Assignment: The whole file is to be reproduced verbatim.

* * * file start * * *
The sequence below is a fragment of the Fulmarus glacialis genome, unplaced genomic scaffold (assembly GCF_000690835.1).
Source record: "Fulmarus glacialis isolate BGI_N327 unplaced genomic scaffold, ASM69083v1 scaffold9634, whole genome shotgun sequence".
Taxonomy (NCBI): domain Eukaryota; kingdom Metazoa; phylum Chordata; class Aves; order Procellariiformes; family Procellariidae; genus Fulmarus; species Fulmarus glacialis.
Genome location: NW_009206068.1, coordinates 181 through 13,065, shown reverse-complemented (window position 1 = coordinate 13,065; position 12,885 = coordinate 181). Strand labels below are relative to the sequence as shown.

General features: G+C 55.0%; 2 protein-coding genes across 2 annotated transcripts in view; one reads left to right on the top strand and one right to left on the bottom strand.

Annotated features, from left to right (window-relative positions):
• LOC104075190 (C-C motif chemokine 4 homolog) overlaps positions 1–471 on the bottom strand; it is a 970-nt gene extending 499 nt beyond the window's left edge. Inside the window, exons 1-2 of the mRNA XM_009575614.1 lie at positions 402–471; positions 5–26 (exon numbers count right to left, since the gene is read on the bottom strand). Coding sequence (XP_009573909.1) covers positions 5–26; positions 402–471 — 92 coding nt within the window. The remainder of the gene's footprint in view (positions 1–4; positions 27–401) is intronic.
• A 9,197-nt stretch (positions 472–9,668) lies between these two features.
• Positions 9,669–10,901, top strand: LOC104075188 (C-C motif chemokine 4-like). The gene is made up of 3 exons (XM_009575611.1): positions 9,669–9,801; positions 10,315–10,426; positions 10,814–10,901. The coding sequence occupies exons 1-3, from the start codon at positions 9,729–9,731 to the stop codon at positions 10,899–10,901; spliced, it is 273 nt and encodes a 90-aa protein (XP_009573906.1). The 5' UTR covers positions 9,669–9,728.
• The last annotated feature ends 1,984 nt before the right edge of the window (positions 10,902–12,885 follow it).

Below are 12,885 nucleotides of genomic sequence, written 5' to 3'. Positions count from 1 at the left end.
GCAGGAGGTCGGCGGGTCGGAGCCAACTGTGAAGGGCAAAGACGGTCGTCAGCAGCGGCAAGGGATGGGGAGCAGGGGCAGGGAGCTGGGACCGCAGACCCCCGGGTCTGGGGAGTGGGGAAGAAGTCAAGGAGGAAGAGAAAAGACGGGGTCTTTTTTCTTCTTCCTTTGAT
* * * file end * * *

The sequence below is a fragment of the Fulmarus glacialis genome, unplaced genomic scaffold (assembly GCF_000690835.1).
Source record: "Fulmarus glacialis isolate BGI_N327 unplaced genomic scaffold, ASM69083v1 scaffold9634, whole genome shotgun sequence".
Taxonomy (NCBI): domain Eukaryota; kingdom Metazoa; phylum Chordata; class Aves; order Procellariiformes; family Procellariidae; genus Fulmarus; species Fulmarus glacialis.
Genome location: NW_009206068.1, coordinates 181 through 13,065, shown reverse-complemented (window position 1 = coordinate 13,065; position 12,885 = coordinate 181). Strand labels below are relative to the sequence as shown.

General features: G+C 55.0%; 2 protein-coding genes across 2 annotated transcripts in view; one reads left to right on the top strand and one right to left on the bottom strand.

Annotated features, from left to right (window-relative positions):
• LOC104075190 (C-C motif chemokine 4 homolog) overlaps positions 1–471 on the bottom strand; it is a 970-nt gene extending 499 nt beyond the window's left edge. Inside the window, exons 1-2 of the mRNA XM_009575614.1 lie at positions 402–471; positions 5–26 (exon numbers count right to left, since the gene is read on the bottom strand). Coding sequence (XP_009573909.1) covers positions 5–26; positions 402–471 — 92 coding nt within the window. The remainder of the gene's footprint in view (positions 1–4; positions 27–401) is intronic.
• A 9,197-nt stretch (positions 472–9,668) lies between these two features.
• Positions 9,669–10,901, top strand: LOC104075188 (C-C motif chemokine 4-like). The gene is made up of 3 exons (XM_009575611.1): positions 9,669–9,801; positions 10,315–10,426; positions 10,814–10,901. The coding sequence occupies exons 1-3, from the start codon at positions 9,729–9,731 to the stop codon at positions 10,899–10,901; spliced, it is 273 nt and encodes a 90-aa protein (XP_009573906.1). The 5' UTR covers positions 9,669–9,728.
• The last annotated feature ends 1,984 nt before the right edge of the window (positions 10,902–12,885 follow it).

Below are 12,885 nucleotides of genomic sequence, written 5' to 3'. Positions count from 1 at the left end.
GCAGGAGGTCGGCGGGTCGGAGCCAACTGTGAAGGGCAAAGACGGTCGTCAGCAGCGGCAAGGGATGGGGAGCAGGGGCAGGGAGCTGGGACCGCAGACCCCCGGGTCTGGGGAGTGGGGAAGAAGTCAAGGAGGAAGAGAAAAGACGGGGTCTTTTTTCTTCTTCCTTTGAT